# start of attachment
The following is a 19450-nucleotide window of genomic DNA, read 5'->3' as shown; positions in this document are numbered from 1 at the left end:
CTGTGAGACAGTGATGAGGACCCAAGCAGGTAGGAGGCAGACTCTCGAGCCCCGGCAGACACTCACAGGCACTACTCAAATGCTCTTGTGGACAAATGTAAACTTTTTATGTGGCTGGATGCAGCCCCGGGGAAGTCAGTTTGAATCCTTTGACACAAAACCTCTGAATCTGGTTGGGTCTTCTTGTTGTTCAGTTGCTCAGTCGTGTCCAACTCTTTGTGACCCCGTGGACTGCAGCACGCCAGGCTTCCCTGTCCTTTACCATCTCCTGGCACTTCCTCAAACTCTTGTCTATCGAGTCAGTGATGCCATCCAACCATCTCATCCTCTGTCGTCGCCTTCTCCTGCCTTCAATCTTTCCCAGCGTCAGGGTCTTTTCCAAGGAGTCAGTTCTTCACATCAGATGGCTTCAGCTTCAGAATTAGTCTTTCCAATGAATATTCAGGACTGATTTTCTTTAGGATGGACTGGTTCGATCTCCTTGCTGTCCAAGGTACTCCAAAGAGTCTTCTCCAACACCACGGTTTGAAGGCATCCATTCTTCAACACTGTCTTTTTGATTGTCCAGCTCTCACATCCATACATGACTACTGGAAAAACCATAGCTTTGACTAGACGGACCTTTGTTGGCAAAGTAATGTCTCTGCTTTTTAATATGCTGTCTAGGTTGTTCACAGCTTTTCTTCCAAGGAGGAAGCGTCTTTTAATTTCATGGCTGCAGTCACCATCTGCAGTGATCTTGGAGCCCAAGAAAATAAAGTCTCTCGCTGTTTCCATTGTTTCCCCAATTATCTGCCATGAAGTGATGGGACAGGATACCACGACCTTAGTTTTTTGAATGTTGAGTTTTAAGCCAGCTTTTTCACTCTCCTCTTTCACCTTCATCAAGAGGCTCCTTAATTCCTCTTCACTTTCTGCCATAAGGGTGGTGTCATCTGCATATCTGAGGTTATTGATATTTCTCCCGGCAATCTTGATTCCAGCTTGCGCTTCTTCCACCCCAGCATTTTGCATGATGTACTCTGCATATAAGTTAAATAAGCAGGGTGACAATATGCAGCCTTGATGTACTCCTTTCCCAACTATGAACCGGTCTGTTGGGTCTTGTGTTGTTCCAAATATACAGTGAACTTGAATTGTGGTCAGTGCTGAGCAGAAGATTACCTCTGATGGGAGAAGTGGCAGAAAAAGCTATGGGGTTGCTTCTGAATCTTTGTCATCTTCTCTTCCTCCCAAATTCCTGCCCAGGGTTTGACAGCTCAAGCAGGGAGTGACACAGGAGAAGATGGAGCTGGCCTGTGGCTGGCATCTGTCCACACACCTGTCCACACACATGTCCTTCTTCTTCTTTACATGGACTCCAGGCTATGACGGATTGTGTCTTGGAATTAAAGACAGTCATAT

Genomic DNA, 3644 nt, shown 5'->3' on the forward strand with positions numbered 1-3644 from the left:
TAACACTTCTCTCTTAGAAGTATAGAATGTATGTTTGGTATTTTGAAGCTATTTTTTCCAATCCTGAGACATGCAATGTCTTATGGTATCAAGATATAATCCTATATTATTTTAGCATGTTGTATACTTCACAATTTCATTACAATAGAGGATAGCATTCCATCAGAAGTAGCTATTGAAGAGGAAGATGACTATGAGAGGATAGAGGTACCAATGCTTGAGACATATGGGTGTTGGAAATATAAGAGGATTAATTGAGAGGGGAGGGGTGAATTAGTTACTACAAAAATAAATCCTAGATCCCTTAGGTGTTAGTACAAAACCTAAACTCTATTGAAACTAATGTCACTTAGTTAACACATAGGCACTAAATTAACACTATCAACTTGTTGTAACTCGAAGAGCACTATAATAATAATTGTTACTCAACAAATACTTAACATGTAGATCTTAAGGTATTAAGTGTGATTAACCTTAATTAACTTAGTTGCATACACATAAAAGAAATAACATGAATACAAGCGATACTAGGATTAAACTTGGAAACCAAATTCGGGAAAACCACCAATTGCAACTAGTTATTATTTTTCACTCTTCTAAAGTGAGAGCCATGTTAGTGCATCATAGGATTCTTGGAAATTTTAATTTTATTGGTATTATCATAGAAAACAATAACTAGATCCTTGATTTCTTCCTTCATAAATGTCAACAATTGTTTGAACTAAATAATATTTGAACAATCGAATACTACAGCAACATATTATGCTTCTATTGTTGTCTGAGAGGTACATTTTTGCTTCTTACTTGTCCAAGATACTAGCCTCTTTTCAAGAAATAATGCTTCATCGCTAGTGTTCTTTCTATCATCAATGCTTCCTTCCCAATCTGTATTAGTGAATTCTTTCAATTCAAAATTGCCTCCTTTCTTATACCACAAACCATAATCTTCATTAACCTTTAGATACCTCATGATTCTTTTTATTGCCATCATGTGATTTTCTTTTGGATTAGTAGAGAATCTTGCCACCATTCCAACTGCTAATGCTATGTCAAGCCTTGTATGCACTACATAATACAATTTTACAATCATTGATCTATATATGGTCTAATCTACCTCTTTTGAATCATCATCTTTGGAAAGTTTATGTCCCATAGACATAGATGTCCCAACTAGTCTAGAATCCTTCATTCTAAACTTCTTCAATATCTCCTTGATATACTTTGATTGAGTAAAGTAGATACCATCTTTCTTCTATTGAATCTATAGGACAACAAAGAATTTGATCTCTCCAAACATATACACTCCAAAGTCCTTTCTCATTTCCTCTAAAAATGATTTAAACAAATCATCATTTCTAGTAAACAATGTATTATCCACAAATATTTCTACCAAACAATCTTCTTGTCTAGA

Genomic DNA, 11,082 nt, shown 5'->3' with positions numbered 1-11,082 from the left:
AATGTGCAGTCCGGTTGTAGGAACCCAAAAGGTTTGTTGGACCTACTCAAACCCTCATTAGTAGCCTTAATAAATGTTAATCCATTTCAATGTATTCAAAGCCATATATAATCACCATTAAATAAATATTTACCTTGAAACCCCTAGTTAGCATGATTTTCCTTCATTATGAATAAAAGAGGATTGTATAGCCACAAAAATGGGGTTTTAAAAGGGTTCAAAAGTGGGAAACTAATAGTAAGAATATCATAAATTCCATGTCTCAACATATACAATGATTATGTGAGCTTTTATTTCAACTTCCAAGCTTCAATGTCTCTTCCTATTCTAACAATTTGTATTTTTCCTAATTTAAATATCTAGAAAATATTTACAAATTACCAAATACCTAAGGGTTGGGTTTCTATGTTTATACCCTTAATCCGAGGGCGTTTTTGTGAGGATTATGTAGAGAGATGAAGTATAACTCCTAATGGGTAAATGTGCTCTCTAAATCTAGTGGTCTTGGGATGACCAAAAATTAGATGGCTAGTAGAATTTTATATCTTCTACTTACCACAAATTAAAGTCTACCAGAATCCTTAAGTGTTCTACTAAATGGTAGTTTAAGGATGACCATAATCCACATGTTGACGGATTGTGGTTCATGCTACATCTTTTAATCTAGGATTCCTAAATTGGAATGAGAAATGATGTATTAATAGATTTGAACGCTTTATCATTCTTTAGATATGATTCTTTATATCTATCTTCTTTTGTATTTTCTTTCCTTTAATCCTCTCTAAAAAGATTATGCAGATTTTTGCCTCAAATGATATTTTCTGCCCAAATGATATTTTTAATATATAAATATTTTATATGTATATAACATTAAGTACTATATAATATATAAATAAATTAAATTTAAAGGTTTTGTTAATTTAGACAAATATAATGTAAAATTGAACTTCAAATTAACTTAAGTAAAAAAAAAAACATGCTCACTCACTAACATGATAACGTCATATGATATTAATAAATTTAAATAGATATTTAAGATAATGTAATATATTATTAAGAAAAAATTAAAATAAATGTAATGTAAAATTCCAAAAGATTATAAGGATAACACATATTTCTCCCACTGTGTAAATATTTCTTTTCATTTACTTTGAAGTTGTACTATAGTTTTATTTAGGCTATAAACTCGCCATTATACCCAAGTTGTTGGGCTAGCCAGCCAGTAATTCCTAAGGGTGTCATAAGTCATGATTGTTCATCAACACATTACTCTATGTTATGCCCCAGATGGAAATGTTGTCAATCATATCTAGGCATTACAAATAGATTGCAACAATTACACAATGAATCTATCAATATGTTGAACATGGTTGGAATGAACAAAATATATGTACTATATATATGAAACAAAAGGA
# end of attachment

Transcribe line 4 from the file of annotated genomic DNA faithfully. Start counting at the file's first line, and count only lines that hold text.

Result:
TAACACTTCTCTCTTAGAAGTATAGAATGTATGTTTGGTATTTTGAAGCTATTTTTTCCAATCCTGAGACATGCAATGTCTTATGGTATCAAGATATAATCCTATATTATTTTAGCATGTTGTATACTTCACAATTTCATTACAATAGAGGATAGCATTCCATCAGAAGTAGCTATTGAAGAGGAAGATGACTATGAGAGGATAGAGGTACCAATGCTTGAGACATATGGGTGTTGGAAATATAAGAGGATTAATTGAGAGGGGAGGGGTGAATTAGTTACTACAAAAATAAATCCTAGATCCCTTAGGTGTTAGTACAAAACCTAAACTCTATTGAAACTAATGTCACTTAGTTAACACATAGGCACTAAATTAACACTATCAACTTGTTGTAACTCGAAGAGCACTATAATAATAATTGTTACTCAACAAATACTTAACATGTAGATCTTAAGGTATTAAGTGTGATTAACCTTAATTAACTTAGTTGCATACACATAAAAGAAATAACATGAATACAAGCGATACTAGGATTAAACTTGGAAACCAAATTCGGGAAAACCACCAATTGCAACTAGTTATTATTTTTCACTCTTCTAAAGTGAGAGCCATGTTAGTGCATCATAGGATTCTTGGAAATTTTAATTTTATTGGTATTATCATAGAAAACAATAACTAGATCCTTGATTTCTTCCTTCATAAATGTCAACAATTGTTTGAACTAAATAATATTTGAACAATCGAATACTACAGCAACATATTATGCTTCTATTGTTGTCTGAGAGGTACATTTTTGCTTCTTACTTGTCCAAGATACTAGCCTCTTTTCAAGAAATAATGCTTCATCGCTAGTGTTCTTTCTATCATCAATGCTTCCTTCCCAATCTGTATTAGTGAATTCTTTCAATTCAAAATTGCCTCCTTTCTTATACCACAAACCATAATCTTCATTAACCTTTAGATACCTCATGATTCTTTTTATTGCCATCATGTGATTTTCTTTTGGATTAGTAGAGAATCTTGCCACCATTCCAACTGCTAATGCTATGTCAAGCCTTGTATGCACTACATAATACAATTTTACAATCATTGATCTATATATGGTCTAATCTACCTCTTTTGAATCATCATCTTTGGAAAGTTTATGTCCCATAGACATAGATGTCCCAACTAGTCTAGAATCCTTCATTCTAAACTTCTTCAATATCTCCTTGATATACTTTGATTGAGTAAAGTAGATACCATCTTTCTTCTATTGAATCTATAGGACAACAAAGAATTTGATCTCTCCAAACATATACACTCCAAAGTCCTTTCTCATTTCCTCTAAAAATGATTTAAACAAATCATCATTTCTAGTAAACAATGTATTATCCACAAATATTTCTACCAAACAATCTTCTTGTCTAGA